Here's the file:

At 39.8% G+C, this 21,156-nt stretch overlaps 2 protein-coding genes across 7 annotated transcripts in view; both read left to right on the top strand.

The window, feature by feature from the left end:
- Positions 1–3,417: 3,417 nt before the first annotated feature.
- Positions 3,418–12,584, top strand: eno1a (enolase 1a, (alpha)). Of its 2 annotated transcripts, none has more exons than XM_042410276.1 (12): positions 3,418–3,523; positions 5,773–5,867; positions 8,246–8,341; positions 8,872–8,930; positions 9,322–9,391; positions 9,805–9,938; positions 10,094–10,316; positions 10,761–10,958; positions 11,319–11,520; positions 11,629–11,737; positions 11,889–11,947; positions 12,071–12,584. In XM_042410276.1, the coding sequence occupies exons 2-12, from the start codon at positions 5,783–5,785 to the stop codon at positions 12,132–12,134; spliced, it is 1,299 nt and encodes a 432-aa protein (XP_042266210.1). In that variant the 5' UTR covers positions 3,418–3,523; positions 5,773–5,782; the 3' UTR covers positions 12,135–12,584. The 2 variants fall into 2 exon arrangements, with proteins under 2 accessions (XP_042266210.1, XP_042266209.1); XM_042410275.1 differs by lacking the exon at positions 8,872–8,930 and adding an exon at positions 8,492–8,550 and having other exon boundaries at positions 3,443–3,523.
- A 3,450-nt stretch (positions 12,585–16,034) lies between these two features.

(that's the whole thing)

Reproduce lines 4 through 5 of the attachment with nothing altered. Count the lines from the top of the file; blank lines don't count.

- Positions 3,418–12,584, top strand: eno1a (enolase 1a, (alpha)). Of its 2 annotated transcripts, none has more exons than XM_042410276.1 (12): positions 3,418–3,523; positions 5,773–5,867; positions 8,246–8,341; positions 8,872–8,930; positions 9,322–9,391; positions 9,805–9,938; positions 10,094–10,316; positions 10,761–10,958; positions 11,319–11,520; positions 11,629–11,737; positions 11,889–11,947; positions 12,071–12,584. In XM_042410276.1, the coding sequence occupies exons 2-12, from the start codon at positions 5,783–5,785 to the stop codon at positions 12,132–12,134; spliced, it is 1,299 nt and encodes a 432-aa protein (XP_042266210.1). In that variant the 5' UTR covers positions 3,418–3,523; positions 5,773–5,782; the 3' UTR covers positions 12,135–12,584. The 2 variants fall into 2 exon arrangements, with proteins under 2 accessions (XP_042266210.1, XP_042266209.1); XM_042410275.1 differs by lacking the exon at positions 8,872–8,930 and adding an exon at positions 8,492–8,550 and having other exon boundaries at positions 3,443–3,523.
- A 3,450-nt stretch (positions 12,585–16,034) lies between these two features.